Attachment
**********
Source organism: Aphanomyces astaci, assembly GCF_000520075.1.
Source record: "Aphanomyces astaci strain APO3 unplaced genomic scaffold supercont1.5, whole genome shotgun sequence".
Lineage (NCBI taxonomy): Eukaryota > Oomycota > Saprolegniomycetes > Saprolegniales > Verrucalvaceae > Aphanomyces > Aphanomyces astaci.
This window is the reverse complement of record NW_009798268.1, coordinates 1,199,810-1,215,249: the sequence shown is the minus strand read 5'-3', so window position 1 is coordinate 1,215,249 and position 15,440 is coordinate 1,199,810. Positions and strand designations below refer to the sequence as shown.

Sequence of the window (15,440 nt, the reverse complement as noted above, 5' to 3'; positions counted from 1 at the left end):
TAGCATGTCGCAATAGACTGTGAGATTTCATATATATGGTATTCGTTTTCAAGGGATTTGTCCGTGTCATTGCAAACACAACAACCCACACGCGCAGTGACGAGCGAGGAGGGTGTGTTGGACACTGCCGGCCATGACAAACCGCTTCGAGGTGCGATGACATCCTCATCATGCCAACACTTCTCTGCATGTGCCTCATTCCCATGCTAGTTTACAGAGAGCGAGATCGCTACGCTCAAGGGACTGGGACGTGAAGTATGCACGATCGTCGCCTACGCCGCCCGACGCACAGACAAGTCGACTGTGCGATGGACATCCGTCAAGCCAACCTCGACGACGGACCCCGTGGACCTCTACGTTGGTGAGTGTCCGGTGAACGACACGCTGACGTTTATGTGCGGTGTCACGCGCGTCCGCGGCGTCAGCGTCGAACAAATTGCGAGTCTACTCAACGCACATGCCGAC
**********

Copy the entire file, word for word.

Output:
Source organism: Aphanomyces astaci, assembly GCF_000520075.1.
Source record: "Aphanomyces astaci strain APO3 unplaced genomic scaffold supercont1.5, whole genome shotgun sequence".
Lineage (NCBI taxonomy): Eukaryota > Oomycota > Saprolegniomycetes > Saprolegniales > Verrucalvaceae > Aphanomyces > Aphanomyces astaci.
This window is the reverse complement of record NW_009798268.1, coordinates 1,199,810-1,215,249: the sequence shown is the minus strand read 5'-3', so window position 1 is coordinate 1,215,249 and position 15,440 is coordinate 1,199,810. Positions and strand designations below refer to the sequence as shown.

Sequence of the window (15,440 nt, the reverse complement as noted above, 5' to 3'; positions counted from 1 at the left end):
TAGCATGTCGCAATAGACTGTGAGATTTCATATATATGGTATTCGTTTTCAAGGGATTTGTCCGTGTCATTGCAAACACAACAACCCACACGCGCAGTGACGAGCGAGGAGGGTGTGTTGGACACTGCCGGCCATGACAAACCGCTTCGAGGTGCGATGACATCCTCATCATGCCAACACTTCTCTGCATGTGCCTCATTCCCATGCTAGTTTACAGAGAGCGAGATCGCTACGCTCAAGGGACTGGGACGTGAAGTATGCACGATCGTCGCCTACGCCGCCCGACGCACAGACAAGTCGACTGTGCGATGGACATCCGTCAAGCCAACCTCGACGACGGACCCCGTGGACCTCTACGTTGGTGAGTGTCCGGTGAACGACACGCTGACGTTTATGTGCGGTGTCACGCGCGTCCGCGGCGTCAGCGTCGAACAAATTGCGAGTCTACTCAACGCACATGCCGAC